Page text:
Friday, February 20, 2009
Camera Obscura: Nate Silver Predicts The Oscars; Fans Put Whedon in Orbit
The baseball and politics stats analyst and mega algorithm maker Nate Silver has turned his machine and his mind towards Sunday night's Oscar awards. (Though no predictions on whether or not the show will actually attract or interest viewers in general. More on that later. And more later on Weirdest Oscar Nominations.)
Hollywood and the AMPAS folks seem a most likely area for Silver to root around in, as it blends the elements of politics (of the studios and guilds) and baseball's emotional resonance as an American pastime all into one stew. Silver posted his take at his blog FiveThirtyEight, and expanded on how he came to his choices in a story for New York Magazine here.
"Formally speaking, this required the use of statistical software and a process called logistic regression. Informally, it involved building a huge database of the past 30 years of Oscar history. Categories included genre, MPAA classification, the release date, opening-weekend box office (adjusted for inflation), and whether the film won any other awards. We also looked at whether being nominated in one category predicts success in another. For example, is someone more likely to win Best Actress if her film has also been nominated for Best Picture? (Yes!) But the greatest predictor (80 percent of what you need to know) is other awards earned that year, particularly from peers (the Directors Guild Awards, for instance, reliably foretells Best Picture). Genre matters a lot (the Academy has an aversion to comedy); MPAA and release date don’t at all. A film’s average user rating on IMDb (the Internet Movie Database) is sometimes a predictor of success; box grosses rarely are. And, as in Washington, politics matter, in ways foreseeable and not."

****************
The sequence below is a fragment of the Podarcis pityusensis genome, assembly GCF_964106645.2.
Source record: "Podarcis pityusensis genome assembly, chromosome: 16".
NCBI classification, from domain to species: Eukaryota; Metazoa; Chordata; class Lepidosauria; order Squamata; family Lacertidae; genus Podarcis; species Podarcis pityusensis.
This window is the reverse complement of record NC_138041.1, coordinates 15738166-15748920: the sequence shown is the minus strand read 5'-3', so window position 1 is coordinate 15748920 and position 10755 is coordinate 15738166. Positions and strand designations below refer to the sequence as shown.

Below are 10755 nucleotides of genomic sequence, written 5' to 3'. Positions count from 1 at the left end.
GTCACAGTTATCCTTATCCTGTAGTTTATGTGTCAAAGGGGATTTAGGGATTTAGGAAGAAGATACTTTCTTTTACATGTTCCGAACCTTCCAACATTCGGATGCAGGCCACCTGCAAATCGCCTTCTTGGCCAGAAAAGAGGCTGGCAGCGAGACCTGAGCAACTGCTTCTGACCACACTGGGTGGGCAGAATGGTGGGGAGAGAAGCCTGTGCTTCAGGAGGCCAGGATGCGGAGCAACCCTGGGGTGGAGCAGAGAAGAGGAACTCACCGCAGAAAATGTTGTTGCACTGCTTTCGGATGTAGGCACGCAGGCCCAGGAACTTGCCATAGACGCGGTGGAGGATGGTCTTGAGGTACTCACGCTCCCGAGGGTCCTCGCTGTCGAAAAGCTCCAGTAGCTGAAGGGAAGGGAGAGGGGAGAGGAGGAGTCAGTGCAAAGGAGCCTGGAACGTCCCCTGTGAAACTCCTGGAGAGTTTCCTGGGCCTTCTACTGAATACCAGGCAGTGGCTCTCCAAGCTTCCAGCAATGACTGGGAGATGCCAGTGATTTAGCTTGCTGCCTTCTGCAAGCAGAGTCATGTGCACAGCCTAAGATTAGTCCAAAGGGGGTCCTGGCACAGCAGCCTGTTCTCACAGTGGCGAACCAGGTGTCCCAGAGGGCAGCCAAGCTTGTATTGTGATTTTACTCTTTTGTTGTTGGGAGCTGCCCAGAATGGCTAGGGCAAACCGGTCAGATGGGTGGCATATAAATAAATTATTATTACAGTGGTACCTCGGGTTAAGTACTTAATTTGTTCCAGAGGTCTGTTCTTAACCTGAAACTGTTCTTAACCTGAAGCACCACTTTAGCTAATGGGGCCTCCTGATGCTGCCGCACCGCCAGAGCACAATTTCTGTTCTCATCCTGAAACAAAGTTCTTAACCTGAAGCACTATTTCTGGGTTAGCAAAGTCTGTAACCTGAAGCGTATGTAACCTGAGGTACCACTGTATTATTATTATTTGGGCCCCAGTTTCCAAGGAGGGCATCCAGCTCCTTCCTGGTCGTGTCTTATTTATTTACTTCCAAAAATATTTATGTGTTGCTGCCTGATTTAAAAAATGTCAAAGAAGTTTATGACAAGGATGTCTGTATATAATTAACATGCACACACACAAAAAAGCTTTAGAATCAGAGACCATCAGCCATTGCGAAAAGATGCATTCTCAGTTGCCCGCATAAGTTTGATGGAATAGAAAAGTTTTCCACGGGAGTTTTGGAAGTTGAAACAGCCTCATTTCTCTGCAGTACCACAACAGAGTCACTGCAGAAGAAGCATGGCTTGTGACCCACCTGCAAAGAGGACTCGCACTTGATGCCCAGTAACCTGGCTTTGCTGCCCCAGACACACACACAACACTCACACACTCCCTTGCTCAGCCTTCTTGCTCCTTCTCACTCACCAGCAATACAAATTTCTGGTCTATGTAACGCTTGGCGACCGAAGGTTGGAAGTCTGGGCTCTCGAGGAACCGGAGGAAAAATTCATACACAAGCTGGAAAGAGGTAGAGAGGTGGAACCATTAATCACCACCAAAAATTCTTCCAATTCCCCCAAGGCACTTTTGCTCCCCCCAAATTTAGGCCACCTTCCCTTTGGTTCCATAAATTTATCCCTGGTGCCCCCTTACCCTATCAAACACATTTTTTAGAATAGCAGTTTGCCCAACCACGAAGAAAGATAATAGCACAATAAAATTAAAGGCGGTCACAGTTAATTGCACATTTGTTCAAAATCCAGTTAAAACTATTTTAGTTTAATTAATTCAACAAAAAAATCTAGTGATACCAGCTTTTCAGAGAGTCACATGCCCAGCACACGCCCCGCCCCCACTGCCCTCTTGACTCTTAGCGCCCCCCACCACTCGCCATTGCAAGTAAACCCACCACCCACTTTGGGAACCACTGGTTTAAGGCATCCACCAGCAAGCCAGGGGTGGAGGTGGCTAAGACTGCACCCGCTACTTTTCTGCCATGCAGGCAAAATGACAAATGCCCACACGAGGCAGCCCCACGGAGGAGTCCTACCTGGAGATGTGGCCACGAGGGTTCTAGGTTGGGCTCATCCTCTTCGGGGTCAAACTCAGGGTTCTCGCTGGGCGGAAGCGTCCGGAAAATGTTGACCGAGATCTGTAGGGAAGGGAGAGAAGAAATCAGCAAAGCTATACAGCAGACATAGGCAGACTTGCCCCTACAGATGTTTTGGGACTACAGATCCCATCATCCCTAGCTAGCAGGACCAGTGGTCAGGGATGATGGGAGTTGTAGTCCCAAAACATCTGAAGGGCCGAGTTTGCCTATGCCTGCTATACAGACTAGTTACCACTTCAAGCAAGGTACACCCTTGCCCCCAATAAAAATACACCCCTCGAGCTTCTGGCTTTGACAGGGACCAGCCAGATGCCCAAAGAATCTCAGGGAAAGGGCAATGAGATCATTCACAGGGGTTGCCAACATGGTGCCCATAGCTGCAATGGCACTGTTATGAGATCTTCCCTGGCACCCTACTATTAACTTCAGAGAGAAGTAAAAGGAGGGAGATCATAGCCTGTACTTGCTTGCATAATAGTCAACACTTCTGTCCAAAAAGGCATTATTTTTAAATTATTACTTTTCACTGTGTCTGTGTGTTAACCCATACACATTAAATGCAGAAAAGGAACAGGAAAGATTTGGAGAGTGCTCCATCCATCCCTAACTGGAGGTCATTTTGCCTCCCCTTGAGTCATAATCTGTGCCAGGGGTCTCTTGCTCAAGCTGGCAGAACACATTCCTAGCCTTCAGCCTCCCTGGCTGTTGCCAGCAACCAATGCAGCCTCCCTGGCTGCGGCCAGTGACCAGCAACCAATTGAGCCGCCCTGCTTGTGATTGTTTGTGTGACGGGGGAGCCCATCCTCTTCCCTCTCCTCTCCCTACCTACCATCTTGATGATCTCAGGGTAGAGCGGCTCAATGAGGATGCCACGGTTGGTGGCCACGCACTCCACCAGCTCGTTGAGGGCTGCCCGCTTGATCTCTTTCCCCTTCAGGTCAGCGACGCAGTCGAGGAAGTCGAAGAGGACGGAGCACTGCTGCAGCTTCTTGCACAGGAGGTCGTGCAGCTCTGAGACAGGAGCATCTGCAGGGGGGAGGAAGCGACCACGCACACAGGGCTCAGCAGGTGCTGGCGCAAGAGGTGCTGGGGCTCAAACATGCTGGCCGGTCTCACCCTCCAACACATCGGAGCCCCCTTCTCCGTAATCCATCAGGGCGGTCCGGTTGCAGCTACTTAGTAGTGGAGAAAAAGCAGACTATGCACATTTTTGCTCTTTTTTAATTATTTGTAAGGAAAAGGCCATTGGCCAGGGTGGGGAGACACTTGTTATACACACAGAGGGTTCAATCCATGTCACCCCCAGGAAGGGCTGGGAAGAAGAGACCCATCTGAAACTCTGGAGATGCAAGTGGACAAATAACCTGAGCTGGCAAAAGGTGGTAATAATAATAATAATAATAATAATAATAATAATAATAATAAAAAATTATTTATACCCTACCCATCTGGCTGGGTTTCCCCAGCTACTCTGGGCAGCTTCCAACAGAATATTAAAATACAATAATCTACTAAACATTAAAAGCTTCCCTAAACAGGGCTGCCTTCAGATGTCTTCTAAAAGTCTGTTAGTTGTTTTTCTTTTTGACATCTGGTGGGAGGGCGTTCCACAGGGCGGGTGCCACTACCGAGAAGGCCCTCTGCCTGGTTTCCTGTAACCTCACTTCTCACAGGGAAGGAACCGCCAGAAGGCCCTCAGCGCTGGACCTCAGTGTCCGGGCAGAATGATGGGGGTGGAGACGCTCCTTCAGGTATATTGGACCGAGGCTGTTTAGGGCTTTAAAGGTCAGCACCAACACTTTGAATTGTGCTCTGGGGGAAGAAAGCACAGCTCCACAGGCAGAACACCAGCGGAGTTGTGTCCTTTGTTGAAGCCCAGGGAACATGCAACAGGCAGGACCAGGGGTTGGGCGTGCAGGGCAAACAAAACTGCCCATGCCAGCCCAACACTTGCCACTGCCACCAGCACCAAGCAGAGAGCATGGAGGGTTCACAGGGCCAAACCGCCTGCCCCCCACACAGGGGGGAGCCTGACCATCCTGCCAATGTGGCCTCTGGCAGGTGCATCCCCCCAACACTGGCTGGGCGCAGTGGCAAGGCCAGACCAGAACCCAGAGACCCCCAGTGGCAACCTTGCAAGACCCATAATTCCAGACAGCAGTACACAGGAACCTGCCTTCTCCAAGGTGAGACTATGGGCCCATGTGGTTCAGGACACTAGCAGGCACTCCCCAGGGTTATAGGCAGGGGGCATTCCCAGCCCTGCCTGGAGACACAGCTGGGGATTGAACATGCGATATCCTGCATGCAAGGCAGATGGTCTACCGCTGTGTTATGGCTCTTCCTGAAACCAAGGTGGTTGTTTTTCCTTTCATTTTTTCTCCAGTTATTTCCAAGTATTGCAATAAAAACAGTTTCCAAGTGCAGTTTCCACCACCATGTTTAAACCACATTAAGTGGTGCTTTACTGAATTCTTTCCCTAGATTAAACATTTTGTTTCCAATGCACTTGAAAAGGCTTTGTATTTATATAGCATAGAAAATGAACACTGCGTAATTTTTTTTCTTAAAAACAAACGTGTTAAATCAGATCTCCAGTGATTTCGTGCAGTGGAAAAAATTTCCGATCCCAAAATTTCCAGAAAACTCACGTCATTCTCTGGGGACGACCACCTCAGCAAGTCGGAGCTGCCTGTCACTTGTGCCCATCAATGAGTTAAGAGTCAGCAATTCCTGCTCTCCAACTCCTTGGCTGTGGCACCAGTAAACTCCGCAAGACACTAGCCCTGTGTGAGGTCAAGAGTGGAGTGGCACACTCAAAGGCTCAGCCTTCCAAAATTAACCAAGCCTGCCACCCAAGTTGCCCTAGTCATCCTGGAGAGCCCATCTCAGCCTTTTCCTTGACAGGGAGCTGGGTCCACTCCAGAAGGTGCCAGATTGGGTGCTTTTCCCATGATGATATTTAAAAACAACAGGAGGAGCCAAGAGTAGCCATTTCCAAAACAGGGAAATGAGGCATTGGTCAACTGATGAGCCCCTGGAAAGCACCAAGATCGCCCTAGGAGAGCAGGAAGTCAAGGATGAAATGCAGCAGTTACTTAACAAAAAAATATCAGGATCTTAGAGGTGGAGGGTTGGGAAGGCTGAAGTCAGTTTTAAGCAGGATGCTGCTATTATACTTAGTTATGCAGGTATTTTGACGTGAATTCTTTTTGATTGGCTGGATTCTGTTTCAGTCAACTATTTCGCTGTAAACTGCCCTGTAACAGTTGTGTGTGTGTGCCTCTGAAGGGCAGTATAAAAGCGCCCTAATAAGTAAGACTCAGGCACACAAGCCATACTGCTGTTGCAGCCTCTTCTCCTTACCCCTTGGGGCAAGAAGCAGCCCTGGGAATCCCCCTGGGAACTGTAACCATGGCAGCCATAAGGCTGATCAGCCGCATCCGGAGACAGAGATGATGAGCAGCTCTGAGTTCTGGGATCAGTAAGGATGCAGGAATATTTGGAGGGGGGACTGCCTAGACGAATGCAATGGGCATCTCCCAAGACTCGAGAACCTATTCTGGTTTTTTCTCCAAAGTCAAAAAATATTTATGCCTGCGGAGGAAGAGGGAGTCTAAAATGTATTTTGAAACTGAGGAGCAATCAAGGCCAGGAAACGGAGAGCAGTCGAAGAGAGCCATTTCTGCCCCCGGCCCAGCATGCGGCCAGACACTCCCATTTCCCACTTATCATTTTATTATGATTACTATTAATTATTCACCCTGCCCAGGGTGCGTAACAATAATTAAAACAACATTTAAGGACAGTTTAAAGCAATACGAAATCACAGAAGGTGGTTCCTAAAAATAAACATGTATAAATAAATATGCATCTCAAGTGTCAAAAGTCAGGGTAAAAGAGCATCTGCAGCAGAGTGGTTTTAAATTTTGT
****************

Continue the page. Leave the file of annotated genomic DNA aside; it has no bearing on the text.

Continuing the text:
I'd say he's right on the most part, but seldom do folks who predict the Oscars score 100%. Here is the breakdown:
Best Supporting Actor: Heath Ledger, The Dark Knight (86% chance of victory)
Best Supporting Actress: Taraji P. Henson, The Curious Case of Benjamin Button (51% chance of victory)
Best Actor: Mickey Rourke, The Wrestler (71% chance of victory)
Best Actress: Kate Winslet, The Reader (68% chance of victory)
Best Director: Danny Boyle, Slumdog Millionaire (99.7% chance of victory)
Best Picture: Slumdog Millionaire (99.0% chance of victory)
I have to say a word here about Heath Ledger.
I hope he wins for his performance as The Joker in "The Dark Knight". He sadly died prior to the film's release (which jump-starts the emotions, true enough), but his work on screen really defines that movie and is the most notable performance I've ever seen in the sub-genre of superhero/comic-book movies. His work is deceptive. done with such seemingly effortless ease which is in reality a very studied and carefully controlled performance. And he really fills out the notion of what a Villain does in all tales of Good vs Evil -- create chaos for it's own sake, challenge every element of what Good there may be in the world, and as Batman's longtime friend and butler Alfred explains: "He thought it was good sport. Because some men aren't looking for anything logical, like money. They can't be bought, bullied, reasoned or negotiated with. Some men just want to watch the world burn."